Gerhard Richter once said: painting is another form of thinking. I‘d like to slightly alter this statement: for me, art and painting are another form of prayer. Just like a person changes through prayer and attains a different identity, so does the artist through the artistic process. Something happens, something we sometimes have no control over, because IT happens with us and to us — and we step out of it new and different than from where we entered. The artwork we create and leave behind is our witness of this process. And in the best case reflects this internal journey.
I always like to think of artists (of any genre) as translators and agents of what John Keats called The Poetry of Earth, therefore the poetry of creation and all that is connected to it. Translators, whose duty it is to show what can’t be seen, name what can’t be told and record what’s invisible and silent. We use our wings of the spirit to bridge this gap between the heavens and earth. At least, we constantly try. Each with our particular themes and identities.
My theme is Jewish identity. And I like to title what I do »New Jewish Art & Design«.
But — What makes art Jewish?
The fact that the artist is Jewish?
The fact, that the theme is Jewish?
What does Jewish mean in this context?
Jewish history? Jewish religion?
Or even Israeli history or culture?
Certainly, there is no one answer to this question, so the question is: what does it mean to me? And I think, this question is the raison d’être behind a lot of the art that I create — by exploring new ways of religious, spiritually inspired art.
What can Jewish art of the 21st century appear like?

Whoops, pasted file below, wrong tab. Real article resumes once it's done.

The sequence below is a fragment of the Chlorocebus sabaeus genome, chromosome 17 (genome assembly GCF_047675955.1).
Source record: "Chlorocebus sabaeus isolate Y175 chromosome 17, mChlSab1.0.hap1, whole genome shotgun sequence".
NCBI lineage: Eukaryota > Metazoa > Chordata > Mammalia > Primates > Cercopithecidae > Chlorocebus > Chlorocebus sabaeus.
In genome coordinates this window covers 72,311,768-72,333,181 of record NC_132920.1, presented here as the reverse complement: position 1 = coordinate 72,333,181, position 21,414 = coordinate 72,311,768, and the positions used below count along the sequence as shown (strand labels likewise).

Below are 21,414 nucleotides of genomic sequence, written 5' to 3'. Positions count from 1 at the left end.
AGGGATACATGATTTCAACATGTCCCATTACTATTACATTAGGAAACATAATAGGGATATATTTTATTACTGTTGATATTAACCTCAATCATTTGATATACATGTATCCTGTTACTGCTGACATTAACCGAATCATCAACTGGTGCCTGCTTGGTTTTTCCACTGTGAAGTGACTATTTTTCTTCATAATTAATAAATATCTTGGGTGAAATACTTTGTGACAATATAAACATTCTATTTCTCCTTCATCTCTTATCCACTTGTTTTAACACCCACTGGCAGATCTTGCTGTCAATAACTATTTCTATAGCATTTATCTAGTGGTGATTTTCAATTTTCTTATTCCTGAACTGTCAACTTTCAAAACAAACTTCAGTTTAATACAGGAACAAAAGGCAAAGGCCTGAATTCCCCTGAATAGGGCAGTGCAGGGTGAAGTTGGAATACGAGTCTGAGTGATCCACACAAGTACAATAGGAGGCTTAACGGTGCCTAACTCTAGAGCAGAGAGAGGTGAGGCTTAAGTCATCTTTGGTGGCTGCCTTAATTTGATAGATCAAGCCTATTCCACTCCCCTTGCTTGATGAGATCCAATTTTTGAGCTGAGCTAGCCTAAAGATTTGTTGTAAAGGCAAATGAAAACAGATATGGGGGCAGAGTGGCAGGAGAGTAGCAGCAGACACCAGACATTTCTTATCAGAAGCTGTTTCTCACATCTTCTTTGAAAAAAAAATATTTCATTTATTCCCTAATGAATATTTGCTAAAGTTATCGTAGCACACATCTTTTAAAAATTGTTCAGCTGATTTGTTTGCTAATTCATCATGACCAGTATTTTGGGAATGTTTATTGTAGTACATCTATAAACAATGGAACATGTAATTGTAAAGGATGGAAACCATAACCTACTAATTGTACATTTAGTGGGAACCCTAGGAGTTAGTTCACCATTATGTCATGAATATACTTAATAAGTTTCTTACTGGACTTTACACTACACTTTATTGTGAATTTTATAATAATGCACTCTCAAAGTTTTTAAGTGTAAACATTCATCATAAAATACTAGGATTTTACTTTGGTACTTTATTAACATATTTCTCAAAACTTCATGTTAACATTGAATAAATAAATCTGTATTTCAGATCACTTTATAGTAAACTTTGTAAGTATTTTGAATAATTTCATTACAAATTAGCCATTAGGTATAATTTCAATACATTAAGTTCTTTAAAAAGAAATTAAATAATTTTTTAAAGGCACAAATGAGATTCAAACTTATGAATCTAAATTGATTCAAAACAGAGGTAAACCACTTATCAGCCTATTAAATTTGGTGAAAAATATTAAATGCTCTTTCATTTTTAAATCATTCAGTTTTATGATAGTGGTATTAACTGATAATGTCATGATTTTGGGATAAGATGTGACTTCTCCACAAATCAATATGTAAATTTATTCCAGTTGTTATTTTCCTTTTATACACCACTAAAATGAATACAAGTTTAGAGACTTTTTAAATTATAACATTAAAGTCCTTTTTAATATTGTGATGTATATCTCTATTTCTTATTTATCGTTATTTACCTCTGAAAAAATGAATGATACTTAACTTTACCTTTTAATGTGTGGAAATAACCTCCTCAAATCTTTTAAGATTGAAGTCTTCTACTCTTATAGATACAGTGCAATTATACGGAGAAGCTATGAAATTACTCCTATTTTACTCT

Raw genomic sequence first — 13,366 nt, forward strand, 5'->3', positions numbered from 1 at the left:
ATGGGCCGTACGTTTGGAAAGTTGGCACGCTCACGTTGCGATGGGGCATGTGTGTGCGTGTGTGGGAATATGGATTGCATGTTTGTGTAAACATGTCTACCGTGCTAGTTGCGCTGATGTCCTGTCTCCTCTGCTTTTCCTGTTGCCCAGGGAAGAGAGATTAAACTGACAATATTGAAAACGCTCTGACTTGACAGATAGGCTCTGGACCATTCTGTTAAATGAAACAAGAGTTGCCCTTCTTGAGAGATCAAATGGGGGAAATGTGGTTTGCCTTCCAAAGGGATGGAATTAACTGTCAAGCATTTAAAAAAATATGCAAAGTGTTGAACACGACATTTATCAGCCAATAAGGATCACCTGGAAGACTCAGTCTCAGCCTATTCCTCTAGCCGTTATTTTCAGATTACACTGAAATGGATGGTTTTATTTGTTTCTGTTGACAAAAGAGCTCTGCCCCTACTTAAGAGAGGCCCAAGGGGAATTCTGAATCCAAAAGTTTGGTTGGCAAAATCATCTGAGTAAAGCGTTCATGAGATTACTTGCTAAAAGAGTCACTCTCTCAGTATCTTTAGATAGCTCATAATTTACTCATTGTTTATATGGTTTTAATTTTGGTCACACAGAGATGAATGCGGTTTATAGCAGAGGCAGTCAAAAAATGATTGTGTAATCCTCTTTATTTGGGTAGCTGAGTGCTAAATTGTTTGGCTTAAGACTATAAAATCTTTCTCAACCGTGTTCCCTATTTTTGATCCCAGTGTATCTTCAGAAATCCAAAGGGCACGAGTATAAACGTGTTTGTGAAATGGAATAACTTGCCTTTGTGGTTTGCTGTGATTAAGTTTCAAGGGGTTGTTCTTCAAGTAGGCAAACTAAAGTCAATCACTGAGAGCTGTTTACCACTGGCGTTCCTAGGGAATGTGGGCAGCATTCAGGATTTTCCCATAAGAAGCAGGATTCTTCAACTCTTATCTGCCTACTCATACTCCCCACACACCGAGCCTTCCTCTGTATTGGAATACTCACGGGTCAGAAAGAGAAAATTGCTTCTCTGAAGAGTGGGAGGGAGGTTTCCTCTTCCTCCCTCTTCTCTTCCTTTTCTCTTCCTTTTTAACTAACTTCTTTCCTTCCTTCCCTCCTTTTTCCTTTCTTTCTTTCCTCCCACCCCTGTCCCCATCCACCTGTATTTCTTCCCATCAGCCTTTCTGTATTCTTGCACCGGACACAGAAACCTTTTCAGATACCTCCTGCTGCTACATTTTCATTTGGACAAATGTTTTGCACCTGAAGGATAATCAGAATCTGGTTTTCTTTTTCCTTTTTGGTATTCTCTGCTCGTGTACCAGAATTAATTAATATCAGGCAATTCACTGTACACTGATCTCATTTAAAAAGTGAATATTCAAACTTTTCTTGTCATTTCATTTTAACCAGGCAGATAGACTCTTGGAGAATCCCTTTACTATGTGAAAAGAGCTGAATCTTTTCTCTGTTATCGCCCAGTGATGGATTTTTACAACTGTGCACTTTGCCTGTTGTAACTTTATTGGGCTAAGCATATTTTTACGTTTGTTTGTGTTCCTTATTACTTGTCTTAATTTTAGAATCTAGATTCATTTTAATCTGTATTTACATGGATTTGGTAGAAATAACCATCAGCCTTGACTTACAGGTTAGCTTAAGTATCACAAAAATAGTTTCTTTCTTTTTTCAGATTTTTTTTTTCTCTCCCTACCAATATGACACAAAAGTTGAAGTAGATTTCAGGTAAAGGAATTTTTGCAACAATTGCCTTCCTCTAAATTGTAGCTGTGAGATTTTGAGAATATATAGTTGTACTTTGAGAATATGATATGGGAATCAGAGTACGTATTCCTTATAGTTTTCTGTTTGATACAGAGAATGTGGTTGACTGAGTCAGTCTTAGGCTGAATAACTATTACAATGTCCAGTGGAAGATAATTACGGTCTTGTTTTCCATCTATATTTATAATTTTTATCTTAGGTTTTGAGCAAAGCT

And how relevant is it outside the Jewish world?
Frankly speaking, I am not interested in being artist no. xyz, adding her interpretation of the Binding of Yitzhak or the Parting of the Red Sea, Dancing Chassidim or a Jewish Woman Lighting Shabbos Candles. So many wonderful artists have told these stories before, and — feeling somewhat pragmatic about it — I do not have the need to add to this collection.
As a person and artist I am strongly influenced by my synesthetic perception of the world – as a designer in the 21st century, I am lead by design thinking, by concepts of abstract reductions, shapes, color and textures, and working out their innate strengths and creative depths — the ongoing creation of metaphor. And as a Jew, I am connected to the centuries and millenniums of Jewish history, thought and philosophy. And it is precisely this fusion, excitement and tension between the past and the present, the old and the new that determines a lot of my work.
I would like to work against the often found view that leading a religious life, a spiritual life is a form of anachronism of times passed — by exploring traditional concepts in new ways: and stress the uplifting spiritual essence of all art and
design, as I am fully convinced that art is always part of and an expression of our humanity.